Buying a home in the UK is more affordable than it has been for the last 12 years, according to new research for leading lender the Halifax.
The proportion of disposable earnings devoted to mortgage payment, a key affordability measure, is at its most favorable for 12 years, it says.
Nationally, typical mortgage payments for a new borrower, both first time buyers and home movers, at the historic average loan to value ratio stood at 28% in the second quarter of 2011, the lowest level since 1999 and down by almost half from a peak of 48% of average disposable earnings in the third quarter of 2007.
There has also been a modest decline over the past year from 30% in the second quarter of 2010, reducing mortgage payments relative to earnings further below the average of 37% recorded over the past 27 years.
Lower house prices and reduced mortgage rates, which have fallen since 2007 from an average of 5.84% to 3.85%, have been the main drivers behind the significant improvement in affordability.
However, the average deposit put down by buyers has increased over the same period from 20% of the property value in the third quarter of 2007 to 25% in the second quarter of 2011.
All 12 regions have experienced the improvement in affordability since the middle of 2007 with affordability better than the long-term average in all regions. The most substantial percentage falls in average mortgage payments as a proportion of average disposable earnings have been in Northern Ireland (-62%) and Wales (-45%).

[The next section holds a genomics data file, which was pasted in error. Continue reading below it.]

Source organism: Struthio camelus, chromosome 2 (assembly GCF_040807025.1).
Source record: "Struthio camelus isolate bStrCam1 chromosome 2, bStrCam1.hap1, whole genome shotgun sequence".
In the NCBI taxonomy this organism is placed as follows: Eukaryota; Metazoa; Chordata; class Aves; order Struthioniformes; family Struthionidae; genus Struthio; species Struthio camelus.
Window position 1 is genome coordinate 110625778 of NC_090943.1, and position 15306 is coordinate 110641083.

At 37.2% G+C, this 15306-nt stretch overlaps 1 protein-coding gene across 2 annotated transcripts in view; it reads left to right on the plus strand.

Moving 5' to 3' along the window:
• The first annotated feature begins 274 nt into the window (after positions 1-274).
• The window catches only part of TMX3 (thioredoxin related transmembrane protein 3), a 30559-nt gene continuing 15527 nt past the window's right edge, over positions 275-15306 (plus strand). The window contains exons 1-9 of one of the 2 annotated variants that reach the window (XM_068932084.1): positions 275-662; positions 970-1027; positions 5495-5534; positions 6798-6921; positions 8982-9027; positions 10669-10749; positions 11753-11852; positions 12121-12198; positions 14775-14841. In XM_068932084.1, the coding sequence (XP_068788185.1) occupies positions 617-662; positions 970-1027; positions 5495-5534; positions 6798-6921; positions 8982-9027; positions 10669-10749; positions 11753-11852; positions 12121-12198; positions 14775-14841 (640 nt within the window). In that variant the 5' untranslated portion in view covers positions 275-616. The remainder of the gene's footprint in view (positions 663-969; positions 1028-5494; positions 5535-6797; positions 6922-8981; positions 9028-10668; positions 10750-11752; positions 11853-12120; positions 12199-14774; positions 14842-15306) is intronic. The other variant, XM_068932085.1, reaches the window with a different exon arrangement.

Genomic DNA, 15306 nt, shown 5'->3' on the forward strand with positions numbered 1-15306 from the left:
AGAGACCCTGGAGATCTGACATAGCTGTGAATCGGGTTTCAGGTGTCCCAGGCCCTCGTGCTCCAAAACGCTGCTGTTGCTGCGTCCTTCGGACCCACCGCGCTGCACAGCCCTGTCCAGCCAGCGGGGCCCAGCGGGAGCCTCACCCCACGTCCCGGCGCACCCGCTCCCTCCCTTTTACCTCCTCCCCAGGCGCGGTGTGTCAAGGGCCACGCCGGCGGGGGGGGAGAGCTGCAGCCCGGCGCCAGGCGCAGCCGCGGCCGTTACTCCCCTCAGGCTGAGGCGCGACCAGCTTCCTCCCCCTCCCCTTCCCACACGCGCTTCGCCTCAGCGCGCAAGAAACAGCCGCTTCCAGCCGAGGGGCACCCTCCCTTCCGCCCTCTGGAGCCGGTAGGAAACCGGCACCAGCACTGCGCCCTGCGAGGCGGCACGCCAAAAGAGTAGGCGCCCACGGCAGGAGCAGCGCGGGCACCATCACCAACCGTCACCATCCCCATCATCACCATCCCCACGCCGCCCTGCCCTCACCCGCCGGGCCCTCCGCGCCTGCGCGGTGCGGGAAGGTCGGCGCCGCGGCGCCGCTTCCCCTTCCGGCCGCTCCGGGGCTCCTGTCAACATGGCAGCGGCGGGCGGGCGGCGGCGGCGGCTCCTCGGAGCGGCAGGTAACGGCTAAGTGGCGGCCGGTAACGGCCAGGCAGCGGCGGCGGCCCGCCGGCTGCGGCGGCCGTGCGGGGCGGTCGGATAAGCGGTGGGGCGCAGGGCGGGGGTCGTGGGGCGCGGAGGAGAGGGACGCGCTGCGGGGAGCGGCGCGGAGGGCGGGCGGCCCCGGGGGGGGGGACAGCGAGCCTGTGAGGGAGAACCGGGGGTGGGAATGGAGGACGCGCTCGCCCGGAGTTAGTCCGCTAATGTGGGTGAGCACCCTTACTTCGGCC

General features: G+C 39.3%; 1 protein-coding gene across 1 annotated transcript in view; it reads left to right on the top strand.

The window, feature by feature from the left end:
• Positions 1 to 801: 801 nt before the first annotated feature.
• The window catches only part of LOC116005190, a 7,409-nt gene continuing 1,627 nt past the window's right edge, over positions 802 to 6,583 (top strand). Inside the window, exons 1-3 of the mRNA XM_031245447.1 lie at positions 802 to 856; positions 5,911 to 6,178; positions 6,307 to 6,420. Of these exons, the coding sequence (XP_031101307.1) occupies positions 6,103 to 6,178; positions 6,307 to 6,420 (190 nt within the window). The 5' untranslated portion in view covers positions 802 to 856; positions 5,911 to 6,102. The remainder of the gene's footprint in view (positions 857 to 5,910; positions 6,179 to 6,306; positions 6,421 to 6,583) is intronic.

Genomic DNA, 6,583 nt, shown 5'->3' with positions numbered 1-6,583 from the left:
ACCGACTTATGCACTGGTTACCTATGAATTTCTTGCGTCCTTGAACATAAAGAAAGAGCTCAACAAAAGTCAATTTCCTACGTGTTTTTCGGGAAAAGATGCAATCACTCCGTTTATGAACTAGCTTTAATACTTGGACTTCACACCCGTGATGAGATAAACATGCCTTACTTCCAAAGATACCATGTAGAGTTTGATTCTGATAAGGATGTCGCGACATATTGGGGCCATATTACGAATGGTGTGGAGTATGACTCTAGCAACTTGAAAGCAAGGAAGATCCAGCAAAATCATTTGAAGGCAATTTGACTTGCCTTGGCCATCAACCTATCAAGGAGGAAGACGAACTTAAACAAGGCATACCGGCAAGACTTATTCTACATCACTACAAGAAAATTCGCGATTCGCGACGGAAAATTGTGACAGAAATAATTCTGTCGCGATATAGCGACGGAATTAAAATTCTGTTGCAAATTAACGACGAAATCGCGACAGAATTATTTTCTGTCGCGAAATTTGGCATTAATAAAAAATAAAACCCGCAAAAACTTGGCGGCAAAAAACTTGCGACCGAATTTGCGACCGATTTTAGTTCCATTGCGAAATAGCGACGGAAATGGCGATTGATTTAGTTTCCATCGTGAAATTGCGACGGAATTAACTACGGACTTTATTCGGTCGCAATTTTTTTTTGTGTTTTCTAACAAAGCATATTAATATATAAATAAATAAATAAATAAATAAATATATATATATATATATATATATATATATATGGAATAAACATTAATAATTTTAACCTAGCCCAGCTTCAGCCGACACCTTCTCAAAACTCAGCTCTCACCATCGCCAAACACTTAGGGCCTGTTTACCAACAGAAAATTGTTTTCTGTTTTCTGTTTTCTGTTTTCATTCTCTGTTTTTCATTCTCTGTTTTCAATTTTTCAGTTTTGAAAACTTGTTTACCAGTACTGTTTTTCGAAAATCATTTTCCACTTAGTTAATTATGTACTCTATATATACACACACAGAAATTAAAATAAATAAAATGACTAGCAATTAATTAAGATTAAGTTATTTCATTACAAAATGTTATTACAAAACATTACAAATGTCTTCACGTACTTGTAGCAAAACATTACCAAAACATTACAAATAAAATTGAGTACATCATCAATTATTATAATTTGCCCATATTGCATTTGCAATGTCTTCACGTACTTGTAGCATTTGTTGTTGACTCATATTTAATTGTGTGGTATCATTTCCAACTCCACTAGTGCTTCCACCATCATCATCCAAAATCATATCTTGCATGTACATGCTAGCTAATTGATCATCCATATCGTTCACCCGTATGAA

Locally, the fall in house prices and mortgage rates have also led to improvements in affordability in all local authority districts since 2007. Sixteen areas have recorded an improvement of 50% or more. The overwhelming majority, 94%, has seen a fall in mortgage payments as a proportion of average earnings of at least 25%.
Eight of the ten local areas that have experienced the biggest improvement in affordability since the middle of 2007 are in Northern Ireland. Carrickfergus has seen the biggest percentage improvement in mortgage payments as a percentage of average earnings (-63%) followed by Castlereagh (-62%) and Craigavon (-61%). Corby and Forest Heath are the other two areas in the top ten.
‘Lower house prices and reduced mortgage rates have resulted in a substantial improvement in housing affordability since the peak of the housing market in 2007. Housing is now at its most affordable for 12 years, and mortgage payments for a typical new borrower, compared to average earnings, are now comfortably below the long term average,’ said Martin Ellis, housing economist at the Halifax.
‘The improvement in affordability has been an important factor supporting housing demand this year. With the prospect of continuing low rates for some time yet, affordability is likely to remain favorable. These affordability gains, together with a slowly improving economy, should help to support demand in the face of pressures from weak earnings growth, relatively high inflation and higher taxes,’ he added.